[Python-Dev] PEP 383: Non-decodable Bytes in System Character Interfaces
tonynelson at georgeanelson.com
Mon Apr 27 20:08:51 CEST 2009
At 23:39 -0700 04/26/2009, Glenn Linderman wrote:
>On approximately 4/25/2009 5:35 AM, came the following characters from
>the keyboard of Martin v. Löwis:
>>> Because the encoding is not reliably reversible.
>> Why do you say that? The encoding is completely reversible
>> (unless we disagree on what "reversible" means).
>>> I'm +1 on the concept, -1 on the PEP, due solely to the lack of a
>>> reversible encoding.
>> Then please provide an example for a setup where it is not reversible.
>It is reversible if you know that it is decoded, and apply the encoding.
> But if you don't know that has been encoded, then applying the reverse
>transform can convert an undecoded str that matches the decoded str to
>the form that it could have, but never did take.
>The problem is that there is no guarantee that the str interface
>provides only strictly conforming Unicode, so decoding bytes to
>non-strictly conforming Unicode, can result in a data pun between
>non-strictly conforming Unicode coming from the str interface vs bytes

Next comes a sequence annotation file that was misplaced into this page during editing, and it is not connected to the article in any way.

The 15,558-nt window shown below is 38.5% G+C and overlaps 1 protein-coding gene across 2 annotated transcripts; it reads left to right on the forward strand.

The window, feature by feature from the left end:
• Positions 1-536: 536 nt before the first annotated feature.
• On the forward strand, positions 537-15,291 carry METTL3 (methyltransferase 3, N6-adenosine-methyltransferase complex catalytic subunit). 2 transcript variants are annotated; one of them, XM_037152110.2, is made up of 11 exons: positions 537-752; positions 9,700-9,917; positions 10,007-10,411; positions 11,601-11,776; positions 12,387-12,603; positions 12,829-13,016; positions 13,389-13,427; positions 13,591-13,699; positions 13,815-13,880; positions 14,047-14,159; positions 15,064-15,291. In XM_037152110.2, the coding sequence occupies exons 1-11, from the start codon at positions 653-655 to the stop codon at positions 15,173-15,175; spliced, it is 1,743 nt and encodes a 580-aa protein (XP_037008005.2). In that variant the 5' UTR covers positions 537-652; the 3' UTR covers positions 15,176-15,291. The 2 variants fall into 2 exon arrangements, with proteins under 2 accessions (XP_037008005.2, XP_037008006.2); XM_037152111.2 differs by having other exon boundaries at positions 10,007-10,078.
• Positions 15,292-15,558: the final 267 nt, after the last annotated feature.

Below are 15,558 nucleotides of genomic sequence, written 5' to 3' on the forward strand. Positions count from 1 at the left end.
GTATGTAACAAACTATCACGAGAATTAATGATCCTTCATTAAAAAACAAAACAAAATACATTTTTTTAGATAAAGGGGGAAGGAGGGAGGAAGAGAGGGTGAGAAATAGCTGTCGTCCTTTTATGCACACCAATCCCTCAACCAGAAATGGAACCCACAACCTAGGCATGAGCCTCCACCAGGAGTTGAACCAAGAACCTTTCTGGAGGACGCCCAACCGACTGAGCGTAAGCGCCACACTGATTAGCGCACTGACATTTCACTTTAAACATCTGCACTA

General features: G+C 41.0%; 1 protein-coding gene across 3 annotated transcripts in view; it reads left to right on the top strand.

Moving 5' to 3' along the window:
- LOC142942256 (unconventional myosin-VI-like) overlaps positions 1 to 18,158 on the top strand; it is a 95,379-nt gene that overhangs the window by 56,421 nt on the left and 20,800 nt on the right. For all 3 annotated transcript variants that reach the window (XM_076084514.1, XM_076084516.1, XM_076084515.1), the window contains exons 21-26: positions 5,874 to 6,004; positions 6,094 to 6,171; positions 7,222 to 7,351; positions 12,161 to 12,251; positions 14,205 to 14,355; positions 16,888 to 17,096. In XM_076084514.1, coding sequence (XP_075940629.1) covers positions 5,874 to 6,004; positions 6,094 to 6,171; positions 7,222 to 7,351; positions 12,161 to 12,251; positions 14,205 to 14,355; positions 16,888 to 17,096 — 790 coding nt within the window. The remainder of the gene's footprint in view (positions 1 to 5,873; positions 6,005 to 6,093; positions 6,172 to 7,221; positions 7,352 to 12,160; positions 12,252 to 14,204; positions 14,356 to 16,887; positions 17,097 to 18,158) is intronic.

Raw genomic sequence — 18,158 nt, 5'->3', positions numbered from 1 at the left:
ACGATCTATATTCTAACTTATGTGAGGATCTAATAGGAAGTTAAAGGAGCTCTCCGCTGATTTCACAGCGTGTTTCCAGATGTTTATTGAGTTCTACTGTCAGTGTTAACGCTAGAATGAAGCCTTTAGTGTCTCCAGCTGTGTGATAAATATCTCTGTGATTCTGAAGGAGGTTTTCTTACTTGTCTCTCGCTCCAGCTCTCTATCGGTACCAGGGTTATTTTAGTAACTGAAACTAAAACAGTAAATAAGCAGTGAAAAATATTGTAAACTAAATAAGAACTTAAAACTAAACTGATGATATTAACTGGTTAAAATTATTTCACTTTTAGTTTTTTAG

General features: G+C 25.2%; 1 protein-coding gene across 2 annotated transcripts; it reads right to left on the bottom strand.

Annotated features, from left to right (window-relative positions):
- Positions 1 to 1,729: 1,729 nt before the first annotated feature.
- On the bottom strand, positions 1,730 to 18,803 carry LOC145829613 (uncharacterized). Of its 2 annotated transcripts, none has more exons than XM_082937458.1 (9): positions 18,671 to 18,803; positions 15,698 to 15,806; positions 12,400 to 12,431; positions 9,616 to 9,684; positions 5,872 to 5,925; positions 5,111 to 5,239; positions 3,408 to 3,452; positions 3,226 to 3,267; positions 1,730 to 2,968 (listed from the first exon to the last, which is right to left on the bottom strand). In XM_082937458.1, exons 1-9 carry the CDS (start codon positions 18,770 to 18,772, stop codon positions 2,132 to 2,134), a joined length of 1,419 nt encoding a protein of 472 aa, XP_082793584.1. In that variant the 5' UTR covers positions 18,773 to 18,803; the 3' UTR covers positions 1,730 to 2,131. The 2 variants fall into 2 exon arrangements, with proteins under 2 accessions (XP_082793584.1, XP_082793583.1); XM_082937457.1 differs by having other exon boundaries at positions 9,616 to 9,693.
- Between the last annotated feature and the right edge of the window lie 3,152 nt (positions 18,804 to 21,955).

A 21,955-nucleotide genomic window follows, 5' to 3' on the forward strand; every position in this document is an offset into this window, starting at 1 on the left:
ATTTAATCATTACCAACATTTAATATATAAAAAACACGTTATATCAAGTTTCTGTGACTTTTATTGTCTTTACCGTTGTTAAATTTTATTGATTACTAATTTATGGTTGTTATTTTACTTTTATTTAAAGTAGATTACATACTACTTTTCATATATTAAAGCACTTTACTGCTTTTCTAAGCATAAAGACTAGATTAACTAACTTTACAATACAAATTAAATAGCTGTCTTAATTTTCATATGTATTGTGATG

>being decoded to non-strictly conforming Unicode coming from the bytes
Maybe this is a dumb idea, but some people might be reassured if the
half-surrogates had some particular pattern that is unlikely to occur even
in unreasonable text (as half-surrogates are an error in Unicode). The
pattern could be some sequence of half-surrogate encoded bytes, framing the
intended data, as is done for RFC 2047 internationalized header fields in
email. It would take up a few more bytes in the string, but no matter. It
would also make it easier to diagnose when decoding was not properly done.
FWIW, I like the idea in the PEP, now that I think I understand it.
(BTW, gotta love what the email package is doing to the Subject: header
TonyN.:' <mailto:tonynelson at georgeanelson.com>
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